This blog is my attempt to reconnect with the world of chemistry. I have a PhD in Inorganic Chemistry and make a living doing research for a large company in Michigan. As times have changed, that company has changed its focus and I no longer have as much chance to do the basic, fundamental research which I most enjoy. Through this blog, I am hoping to recapture the magic which I felt during my graduate (and undergraduate) days in college. Expect topics on chemistry and alchemy along with some non-chemistry related items which I think might be interesting.

"The chymists are a strange class of mortals, impelled by an almost insane impulse to seek their pleasure among smoke and vapour, soot and flame, poisons and poverty; yet among all these evils I seem to live so sweetly that may I die if I would change places with the Persian King."

Johann Joachim Becher (phlogistonist)
Acta Laboratorii Chymica Monacensis, seu Physica Subterranea, (1669).

Thursday, April 10, 2008

Disappearing Elements?

I assume that very few organic chemists lie awake at nights worrying about running out of chemicals with which to play. Even when the oil fields in the Middle East run out, huge untapped fields in Russia along with the 400 billion barrels of oil now thought to be under the arctic should keep the organikers happy for a long time. And this doesn’t even include the vast oil sand reserves in Canada. Inorganic chemists don’t have quite the same security blanket. Sure, if your project involves highly abundant elements like Fe or Si, then you’re golden. But what about the rarer elements? In one of my first posts to this blog, I mentioned a report which discussed the depletion of the world’s supply of helium. Since helium is not a renewable resource, when it’s gone, it’s gone. As the world’s demand for inorganic chemicals continues to grow, we are eventually going to run out of them, or least they’ll become rare enough to no longer be a commodity.

Back in January I ran across an article discussing the stock price of First Solar, a maker of solar panels. Their panels are based on cadmium telluride thin film technology. In 2006, First Solar consumed about 4% of the world’s annual supply of tellurium, an element even rarer than platinum. First Solar’s stated intent is to quadruple their output of solar cells, which would require 16% of the world’s supply. Since other solar cell companies are also beginning to gear up using similar technologies you can imagine what this is going to do to the supply of tellurium. Think what’s going to happen to the price of CD-RWs, DVD-RWs, and rewriteable Blu-Ray discs, all of which depend upon Te.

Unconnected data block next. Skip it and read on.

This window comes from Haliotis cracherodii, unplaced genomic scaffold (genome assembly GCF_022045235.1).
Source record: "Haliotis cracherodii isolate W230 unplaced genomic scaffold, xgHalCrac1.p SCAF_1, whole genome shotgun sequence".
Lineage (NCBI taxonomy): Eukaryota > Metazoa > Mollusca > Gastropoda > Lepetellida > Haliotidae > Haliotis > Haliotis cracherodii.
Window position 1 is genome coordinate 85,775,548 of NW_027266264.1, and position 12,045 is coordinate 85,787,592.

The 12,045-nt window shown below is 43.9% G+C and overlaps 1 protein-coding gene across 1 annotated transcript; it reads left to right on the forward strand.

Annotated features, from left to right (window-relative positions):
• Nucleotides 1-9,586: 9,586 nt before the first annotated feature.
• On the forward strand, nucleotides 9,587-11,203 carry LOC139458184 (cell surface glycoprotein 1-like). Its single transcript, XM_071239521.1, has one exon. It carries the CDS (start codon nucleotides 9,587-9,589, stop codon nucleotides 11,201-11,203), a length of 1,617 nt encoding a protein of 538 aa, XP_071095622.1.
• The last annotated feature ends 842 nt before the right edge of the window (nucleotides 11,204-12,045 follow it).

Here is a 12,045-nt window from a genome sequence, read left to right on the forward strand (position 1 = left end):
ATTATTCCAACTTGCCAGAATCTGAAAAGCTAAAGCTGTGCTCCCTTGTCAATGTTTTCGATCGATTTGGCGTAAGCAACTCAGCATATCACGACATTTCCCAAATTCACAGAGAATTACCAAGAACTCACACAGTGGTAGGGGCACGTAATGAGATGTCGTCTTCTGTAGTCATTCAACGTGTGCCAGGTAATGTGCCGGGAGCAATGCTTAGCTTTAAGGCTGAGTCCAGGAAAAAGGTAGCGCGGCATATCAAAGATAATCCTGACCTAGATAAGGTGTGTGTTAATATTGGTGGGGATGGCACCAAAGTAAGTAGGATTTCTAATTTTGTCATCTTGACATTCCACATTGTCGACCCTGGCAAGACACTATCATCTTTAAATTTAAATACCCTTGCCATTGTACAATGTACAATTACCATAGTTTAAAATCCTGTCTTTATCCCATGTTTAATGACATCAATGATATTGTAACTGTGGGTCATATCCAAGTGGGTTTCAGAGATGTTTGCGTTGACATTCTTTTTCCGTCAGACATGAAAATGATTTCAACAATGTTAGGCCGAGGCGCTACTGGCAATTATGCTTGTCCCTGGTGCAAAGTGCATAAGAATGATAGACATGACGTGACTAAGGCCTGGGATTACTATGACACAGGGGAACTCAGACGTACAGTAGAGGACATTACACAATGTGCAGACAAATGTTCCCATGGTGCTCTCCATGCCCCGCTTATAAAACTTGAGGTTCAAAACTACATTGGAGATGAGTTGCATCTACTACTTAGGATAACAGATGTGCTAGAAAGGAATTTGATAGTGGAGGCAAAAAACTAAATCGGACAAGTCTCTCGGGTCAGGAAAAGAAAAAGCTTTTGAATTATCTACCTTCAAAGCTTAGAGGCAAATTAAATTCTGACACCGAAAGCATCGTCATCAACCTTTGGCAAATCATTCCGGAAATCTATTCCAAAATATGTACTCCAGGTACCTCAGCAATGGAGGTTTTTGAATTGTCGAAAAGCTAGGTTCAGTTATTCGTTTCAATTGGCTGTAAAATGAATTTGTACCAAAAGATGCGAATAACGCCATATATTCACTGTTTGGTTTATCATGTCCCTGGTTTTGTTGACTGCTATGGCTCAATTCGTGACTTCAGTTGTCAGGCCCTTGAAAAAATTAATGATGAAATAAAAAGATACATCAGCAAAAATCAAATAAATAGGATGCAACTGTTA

And even if we don’t completely run out of an element, the cost may rise to the point at which we can no longer afford to do any chemistry with it. Back in the last millennium, automakers were all hot to convert their Pt/Rh based catalytic convertors into (mostly) Pd based catalysts. There were both advantages and disadvantages to this move, but one of the main driving forces was price. Due to a smaller market, Pd was about 4 times cheaper than Pt and, at one point, about 10 times cheaper than Rh. Even though Pd catalysts require much higher metal loadings, the overall price was still cheaper. This love affair with Pd died down some when some accountants actually calculated the total amount of Pd needed for this switchover and discovered that there might not be enough Pd available in the world to do this, especially if all the car companies started using Pd. And, of course, as soon as the interest in Pd started to rise, so did the price, negating much of the original advantage of Pd. (I realize that noble metal prices have more to do with the stranglehold the mines in South Africa have over the market as opposed to true market forces, but that would just ruin this part of the story, so I’m ignoring it.) So before you plan your next research project, make sure you pick an element which has a long future.


Anonymous said...

On a somewhat related note, demand for Tantalum -- for capacitors -- was part of the drive behind Africa's great war. The DRC having most of the worlds supply of the relatively rare metal.

This is just one of the more extreme examples of what happens when those rare elements start disappearing. It makes you wonder what bad things might happen in South America if Tellurium becomes a hot commodity.

Andrew Depeluche said...

As a chemistry student, I find this incredibly disturbing.
Interestingly enough, your blog made me curious about looking into inorganic chemistry as a field, and this post has made me less curious, haha.

Ψ*Ψ said...

Hey! SOME of us organikers also have to worry about indium, which isn't exactly the most abundant thing in the world. Then again, a lot of people should probably be concerned about indium.
I wonder how far decent electronics recycling programs would go toward ensuring some supply?

Chemist Ken said...

Don't give up on inorganic chemistry yet, Andrew. There are still plenty of elements left to play around with.